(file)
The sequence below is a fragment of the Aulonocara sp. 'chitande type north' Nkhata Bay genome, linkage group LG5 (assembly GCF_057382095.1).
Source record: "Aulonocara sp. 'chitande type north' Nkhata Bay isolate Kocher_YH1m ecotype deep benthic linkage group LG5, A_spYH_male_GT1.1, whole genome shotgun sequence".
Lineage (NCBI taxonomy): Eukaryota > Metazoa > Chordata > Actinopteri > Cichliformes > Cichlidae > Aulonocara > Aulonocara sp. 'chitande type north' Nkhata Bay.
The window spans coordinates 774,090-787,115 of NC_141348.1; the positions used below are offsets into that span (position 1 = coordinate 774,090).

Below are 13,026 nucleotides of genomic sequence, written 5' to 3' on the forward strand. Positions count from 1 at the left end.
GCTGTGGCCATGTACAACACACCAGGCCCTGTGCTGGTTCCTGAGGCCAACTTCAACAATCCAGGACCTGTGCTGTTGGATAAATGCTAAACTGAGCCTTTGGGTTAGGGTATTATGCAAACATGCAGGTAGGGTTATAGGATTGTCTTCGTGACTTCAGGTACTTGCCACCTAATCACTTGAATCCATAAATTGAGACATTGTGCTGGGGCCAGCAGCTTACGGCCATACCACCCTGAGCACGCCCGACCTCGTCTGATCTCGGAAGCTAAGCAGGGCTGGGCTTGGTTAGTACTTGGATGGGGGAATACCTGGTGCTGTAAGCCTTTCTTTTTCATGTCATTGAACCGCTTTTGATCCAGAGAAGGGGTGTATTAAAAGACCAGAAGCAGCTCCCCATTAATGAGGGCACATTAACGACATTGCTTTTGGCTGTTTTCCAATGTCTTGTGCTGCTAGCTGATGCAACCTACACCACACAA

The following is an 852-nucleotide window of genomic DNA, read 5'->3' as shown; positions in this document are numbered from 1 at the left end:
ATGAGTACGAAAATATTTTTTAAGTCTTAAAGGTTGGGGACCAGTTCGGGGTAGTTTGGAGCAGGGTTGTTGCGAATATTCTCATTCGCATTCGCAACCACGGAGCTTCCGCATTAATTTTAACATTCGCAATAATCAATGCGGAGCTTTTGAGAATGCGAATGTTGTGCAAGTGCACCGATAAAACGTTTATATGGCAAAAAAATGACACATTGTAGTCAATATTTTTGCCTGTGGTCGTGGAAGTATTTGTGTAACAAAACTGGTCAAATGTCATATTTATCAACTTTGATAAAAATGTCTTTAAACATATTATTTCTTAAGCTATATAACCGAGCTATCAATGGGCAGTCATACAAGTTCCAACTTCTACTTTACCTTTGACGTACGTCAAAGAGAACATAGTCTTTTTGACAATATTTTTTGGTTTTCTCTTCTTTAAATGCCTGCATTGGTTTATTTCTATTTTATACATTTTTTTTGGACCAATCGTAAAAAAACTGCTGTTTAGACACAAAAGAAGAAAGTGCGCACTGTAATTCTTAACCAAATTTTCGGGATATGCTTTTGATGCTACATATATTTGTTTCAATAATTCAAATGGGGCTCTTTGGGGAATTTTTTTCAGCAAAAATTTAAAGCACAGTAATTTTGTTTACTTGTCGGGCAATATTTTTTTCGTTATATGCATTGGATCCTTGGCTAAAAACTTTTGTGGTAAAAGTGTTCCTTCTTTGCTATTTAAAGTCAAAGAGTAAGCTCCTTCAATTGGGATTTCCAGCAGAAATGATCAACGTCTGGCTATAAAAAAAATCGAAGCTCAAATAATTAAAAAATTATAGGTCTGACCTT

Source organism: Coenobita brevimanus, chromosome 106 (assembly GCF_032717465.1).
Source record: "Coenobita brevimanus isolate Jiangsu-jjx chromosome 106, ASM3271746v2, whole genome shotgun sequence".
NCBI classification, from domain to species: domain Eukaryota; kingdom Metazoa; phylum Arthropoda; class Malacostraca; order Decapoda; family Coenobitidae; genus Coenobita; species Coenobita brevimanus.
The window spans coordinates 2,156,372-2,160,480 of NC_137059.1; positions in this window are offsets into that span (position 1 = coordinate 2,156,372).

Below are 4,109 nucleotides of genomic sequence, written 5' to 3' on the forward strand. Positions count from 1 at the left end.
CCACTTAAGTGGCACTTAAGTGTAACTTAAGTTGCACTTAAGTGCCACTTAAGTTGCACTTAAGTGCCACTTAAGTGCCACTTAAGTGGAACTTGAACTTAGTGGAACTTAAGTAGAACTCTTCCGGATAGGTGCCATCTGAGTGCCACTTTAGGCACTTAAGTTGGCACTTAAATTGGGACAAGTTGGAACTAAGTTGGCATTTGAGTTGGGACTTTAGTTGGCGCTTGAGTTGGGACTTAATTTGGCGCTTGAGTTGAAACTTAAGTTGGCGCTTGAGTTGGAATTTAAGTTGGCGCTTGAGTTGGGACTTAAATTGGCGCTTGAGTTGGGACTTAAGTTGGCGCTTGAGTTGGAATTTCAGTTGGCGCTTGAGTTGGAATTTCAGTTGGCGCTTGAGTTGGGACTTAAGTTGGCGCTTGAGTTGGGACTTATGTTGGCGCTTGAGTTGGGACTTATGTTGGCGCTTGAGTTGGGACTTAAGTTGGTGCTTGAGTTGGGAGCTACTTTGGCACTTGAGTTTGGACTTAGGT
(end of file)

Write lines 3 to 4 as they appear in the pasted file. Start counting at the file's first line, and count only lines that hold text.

Lineage (NCBI taxonomy): Eukaryota > Metazoa > Chordata > Actinopteri > Cichliformes > Cichlidae > Aulonocara > Aulonocara sp. 'chitande type north' Nkhata Bay.
The window spans coordinates 774,090-787,115 of NC_141348.1; the positions used below are offsets into that span (position 1 = coordinate 774,090).